1. Finding References

To get the best idea of how you want your animation to look like, it’s advisable to find a reference.

References are videos with the movements you want to animate. They can be found online or you can make them yourself. The final animation doesn’t have to be exactly like in the reference, but references help to get a better understanding of how the body should move. 

Let’s take the following reference for a jump animation:

  • Find references for the jump animation, or use the one above. 

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2. Idea development

There are basic elements in every movement. For example, an illustration of a workout exercise may consist of only 2-3 images, but it will be enough to make clear how the entire movement should look.

For our jump it will be the following images:

  • Find frames with the main poses in your reference.

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3. Blocking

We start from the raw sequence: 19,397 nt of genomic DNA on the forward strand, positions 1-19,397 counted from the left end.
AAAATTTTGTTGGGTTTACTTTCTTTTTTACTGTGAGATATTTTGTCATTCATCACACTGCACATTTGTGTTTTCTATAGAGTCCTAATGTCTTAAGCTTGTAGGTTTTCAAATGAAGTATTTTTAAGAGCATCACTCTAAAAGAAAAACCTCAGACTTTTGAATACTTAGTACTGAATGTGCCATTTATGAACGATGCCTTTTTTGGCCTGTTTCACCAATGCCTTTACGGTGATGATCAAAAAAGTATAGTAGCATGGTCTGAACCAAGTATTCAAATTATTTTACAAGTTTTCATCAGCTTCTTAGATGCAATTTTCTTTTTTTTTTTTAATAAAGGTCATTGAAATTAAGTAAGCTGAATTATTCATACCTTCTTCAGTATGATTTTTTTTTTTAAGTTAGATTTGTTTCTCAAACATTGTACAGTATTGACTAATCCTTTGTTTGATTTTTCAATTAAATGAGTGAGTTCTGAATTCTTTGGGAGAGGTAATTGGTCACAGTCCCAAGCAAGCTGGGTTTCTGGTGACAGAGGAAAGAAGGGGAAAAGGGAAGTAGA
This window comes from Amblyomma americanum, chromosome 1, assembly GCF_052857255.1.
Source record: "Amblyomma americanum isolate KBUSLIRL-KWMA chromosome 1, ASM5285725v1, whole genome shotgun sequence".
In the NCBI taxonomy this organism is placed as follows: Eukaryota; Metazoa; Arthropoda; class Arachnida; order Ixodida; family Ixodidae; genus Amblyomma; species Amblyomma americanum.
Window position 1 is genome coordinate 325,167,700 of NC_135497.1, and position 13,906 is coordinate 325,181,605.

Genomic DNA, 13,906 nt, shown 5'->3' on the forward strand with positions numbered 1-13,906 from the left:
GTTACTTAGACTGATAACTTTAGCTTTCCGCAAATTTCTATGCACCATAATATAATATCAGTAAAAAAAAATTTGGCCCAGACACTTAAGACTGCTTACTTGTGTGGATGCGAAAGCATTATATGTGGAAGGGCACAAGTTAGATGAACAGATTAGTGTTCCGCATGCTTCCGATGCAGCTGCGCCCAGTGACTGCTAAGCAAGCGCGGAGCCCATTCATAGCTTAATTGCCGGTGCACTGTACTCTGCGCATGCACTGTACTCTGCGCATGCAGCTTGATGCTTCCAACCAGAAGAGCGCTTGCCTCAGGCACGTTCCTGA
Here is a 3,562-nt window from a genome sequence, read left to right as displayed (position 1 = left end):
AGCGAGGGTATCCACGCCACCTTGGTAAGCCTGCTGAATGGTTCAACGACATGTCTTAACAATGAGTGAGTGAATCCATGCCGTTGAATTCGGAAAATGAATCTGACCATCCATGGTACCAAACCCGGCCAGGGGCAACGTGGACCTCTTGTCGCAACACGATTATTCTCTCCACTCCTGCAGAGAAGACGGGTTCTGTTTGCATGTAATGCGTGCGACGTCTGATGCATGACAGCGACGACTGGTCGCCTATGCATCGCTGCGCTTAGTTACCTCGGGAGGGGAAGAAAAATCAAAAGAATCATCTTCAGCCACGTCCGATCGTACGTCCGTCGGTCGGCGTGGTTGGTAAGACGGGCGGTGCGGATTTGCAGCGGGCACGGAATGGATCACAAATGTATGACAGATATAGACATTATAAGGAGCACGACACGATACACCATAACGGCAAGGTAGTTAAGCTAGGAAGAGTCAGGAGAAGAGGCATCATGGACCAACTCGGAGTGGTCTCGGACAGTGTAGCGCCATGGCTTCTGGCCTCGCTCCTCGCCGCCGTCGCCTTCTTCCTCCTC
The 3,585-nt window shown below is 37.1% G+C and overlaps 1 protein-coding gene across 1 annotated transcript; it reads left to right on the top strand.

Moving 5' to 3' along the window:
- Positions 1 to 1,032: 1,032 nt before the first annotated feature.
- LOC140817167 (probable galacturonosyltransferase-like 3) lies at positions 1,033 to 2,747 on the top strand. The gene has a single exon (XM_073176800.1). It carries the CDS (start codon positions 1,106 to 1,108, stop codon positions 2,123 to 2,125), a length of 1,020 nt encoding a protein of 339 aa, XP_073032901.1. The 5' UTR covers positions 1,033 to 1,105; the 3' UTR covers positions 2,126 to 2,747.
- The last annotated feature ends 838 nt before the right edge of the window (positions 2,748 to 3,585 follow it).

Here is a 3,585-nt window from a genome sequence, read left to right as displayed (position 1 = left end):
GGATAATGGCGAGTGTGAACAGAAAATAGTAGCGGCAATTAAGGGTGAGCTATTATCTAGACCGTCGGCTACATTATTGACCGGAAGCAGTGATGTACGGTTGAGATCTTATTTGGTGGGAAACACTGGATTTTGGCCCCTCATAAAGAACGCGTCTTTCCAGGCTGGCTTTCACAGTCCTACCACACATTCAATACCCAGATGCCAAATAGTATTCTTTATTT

Blocking is a stage where you set the main character’s poses taken from the reference. 
You can slightly change the pose of the character to make it more expressive than in the reference.
To practice creating your first animation you can use Chibi.casc scene - it’s one of the simplest models. 

  • Create keys (F) on the timeline and set character poses in them based on the reference.
The distance between the keys at this stage doesn’t play a big role and can be determined approximately.
Create keys in this way with all the basic poses selected in step 2.

Note: for a jump animation, it is critically important to create keys with a lift-off pose (the last moment where the legs touch the ground), a flight pose, and a landing pose (where the legs have just touched the ground again)